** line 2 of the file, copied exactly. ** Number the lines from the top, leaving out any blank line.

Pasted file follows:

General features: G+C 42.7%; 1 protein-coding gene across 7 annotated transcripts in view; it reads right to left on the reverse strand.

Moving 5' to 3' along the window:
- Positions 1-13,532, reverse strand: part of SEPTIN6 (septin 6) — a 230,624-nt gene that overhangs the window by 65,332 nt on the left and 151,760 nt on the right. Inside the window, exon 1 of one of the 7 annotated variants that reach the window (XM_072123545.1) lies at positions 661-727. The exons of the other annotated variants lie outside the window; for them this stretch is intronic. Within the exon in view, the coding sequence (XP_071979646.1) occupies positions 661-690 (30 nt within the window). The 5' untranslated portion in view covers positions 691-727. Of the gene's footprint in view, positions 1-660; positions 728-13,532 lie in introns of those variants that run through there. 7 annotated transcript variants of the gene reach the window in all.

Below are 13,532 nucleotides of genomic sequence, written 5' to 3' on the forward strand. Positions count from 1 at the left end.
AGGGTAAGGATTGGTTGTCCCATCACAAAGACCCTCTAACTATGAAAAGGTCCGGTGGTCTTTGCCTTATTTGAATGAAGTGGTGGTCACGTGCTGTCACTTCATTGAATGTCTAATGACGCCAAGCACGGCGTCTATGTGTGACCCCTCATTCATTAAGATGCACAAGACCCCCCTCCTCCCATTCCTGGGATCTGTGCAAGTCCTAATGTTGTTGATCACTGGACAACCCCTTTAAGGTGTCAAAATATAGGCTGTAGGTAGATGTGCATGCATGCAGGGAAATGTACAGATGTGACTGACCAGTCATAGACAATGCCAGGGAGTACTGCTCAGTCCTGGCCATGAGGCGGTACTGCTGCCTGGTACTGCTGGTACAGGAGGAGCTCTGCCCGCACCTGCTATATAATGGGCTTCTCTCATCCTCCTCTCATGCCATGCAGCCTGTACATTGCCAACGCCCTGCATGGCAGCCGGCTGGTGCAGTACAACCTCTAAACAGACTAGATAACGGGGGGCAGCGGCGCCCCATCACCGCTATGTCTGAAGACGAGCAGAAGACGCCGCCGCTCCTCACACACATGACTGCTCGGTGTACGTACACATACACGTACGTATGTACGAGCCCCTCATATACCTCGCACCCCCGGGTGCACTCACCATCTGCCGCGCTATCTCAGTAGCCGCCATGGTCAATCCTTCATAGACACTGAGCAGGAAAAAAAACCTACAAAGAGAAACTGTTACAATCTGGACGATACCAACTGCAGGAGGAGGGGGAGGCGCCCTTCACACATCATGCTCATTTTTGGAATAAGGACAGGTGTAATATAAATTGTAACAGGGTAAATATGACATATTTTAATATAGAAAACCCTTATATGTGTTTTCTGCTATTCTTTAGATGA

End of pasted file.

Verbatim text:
Moving 5' to 3' along the window: